People have always found it tricky to place where I’m from. There have been many times when people have spoken to me in French or Spanish or Portuguese, thinking I am one of them. But no, all I can do is smile and try to hide my blank expression. Who knows how many friends I could have made if we’d just understood each other.
The only language I speak fairly well, apart from English, is Norwegian. Of all the languages in the world to learn, I chose the one that only five million people speak. In terms of random languages to learn, Norwegian is pretty much up there. I thought I’d be able to pick up another language fairly easily, after all I’ve done it once before, but it seems that the bit of my brain responsible for learning languages is full. German goes in, and then about a minute later it’s gone again.
There was a sense that I wasn’t really myself when I lived life in Norwegian. I was always a moment behind everyone else in a conversation, my personality hidden. Now I find myself here again. I’ve lived in a non-English speaking country for almost eight years, that’s quite a long time to not really be myself. I’m just hoping that I’m still there somewhere.
I sometimes feel like my life isn’t real and I’m living a pretend foreign version. I get letters addressed to Frau, and I have to check they haven’t been put in the wrong post box by mistake. Because when letters arrive for someone I don’t recognise, and in a language I don’t understand, it’s like they’re not meant for me. When I get bills I convert the amount to Australian dollars and then to British pounds. Even money doesn’t seem real anymore. This is clearly not the best way to approach adult life.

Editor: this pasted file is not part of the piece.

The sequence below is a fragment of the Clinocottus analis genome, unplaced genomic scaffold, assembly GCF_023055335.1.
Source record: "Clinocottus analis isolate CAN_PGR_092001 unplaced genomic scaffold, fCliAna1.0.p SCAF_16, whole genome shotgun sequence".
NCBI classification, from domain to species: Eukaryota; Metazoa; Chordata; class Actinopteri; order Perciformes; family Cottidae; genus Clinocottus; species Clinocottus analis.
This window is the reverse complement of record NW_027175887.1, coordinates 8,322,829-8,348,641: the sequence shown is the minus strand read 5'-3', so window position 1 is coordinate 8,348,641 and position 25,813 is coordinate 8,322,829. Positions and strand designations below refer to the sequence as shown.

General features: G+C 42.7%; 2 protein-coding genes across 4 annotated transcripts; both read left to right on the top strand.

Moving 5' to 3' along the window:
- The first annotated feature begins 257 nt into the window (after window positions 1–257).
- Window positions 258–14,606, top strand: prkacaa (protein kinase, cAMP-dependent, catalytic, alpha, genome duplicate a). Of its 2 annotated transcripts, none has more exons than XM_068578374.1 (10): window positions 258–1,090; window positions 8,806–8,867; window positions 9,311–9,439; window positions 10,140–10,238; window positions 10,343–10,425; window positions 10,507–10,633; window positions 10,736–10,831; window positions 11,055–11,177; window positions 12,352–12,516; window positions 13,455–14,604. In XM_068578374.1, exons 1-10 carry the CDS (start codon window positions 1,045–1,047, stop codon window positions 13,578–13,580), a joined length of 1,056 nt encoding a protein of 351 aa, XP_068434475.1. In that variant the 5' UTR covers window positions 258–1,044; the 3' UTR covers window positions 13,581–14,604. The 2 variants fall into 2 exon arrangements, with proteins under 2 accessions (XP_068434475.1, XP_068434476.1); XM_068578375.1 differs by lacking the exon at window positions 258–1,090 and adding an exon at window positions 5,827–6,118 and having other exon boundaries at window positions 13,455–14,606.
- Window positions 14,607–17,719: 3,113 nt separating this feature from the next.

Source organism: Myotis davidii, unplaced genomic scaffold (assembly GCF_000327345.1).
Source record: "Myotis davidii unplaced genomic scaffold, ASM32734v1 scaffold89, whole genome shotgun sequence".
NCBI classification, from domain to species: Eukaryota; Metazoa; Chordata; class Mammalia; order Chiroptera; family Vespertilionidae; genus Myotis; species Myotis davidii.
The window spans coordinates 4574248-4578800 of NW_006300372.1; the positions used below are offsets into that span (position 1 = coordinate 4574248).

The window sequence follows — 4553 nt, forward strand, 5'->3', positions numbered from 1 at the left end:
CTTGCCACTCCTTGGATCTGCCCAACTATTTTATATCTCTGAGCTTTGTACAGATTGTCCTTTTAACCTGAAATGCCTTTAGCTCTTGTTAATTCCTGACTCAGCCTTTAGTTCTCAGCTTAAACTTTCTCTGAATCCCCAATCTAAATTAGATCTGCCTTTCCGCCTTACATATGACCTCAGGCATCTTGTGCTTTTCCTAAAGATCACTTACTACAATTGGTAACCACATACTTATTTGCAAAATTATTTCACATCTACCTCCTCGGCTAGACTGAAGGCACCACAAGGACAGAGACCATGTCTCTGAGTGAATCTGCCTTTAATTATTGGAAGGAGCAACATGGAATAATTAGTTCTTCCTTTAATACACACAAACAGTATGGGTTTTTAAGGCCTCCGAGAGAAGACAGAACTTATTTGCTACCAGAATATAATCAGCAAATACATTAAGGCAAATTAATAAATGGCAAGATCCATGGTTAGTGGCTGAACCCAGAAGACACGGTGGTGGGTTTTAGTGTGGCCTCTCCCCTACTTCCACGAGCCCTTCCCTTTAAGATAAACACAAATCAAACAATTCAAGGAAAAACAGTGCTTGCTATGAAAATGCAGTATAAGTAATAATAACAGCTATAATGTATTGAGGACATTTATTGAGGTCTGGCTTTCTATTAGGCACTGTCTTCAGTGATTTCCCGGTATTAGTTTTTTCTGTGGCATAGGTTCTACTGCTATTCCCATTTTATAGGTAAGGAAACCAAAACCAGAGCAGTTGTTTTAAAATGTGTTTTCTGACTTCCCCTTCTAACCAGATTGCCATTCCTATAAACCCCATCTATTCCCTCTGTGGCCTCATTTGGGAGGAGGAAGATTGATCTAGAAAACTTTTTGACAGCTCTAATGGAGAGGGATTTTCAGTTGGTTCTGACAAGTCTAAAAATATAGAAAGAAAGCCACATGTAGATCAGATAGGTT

I do feel guilty about living in Switzerland and not speaking the language. I can manage simple sentences, in the present tense, but that’s about it. So to avoid situations where I either feel bad for not speaking German, or annoyed because I don’t know what someone is saying to me, I tend to just stay at home. For someone living a nomadic life, I’m actually a bit of a hermit.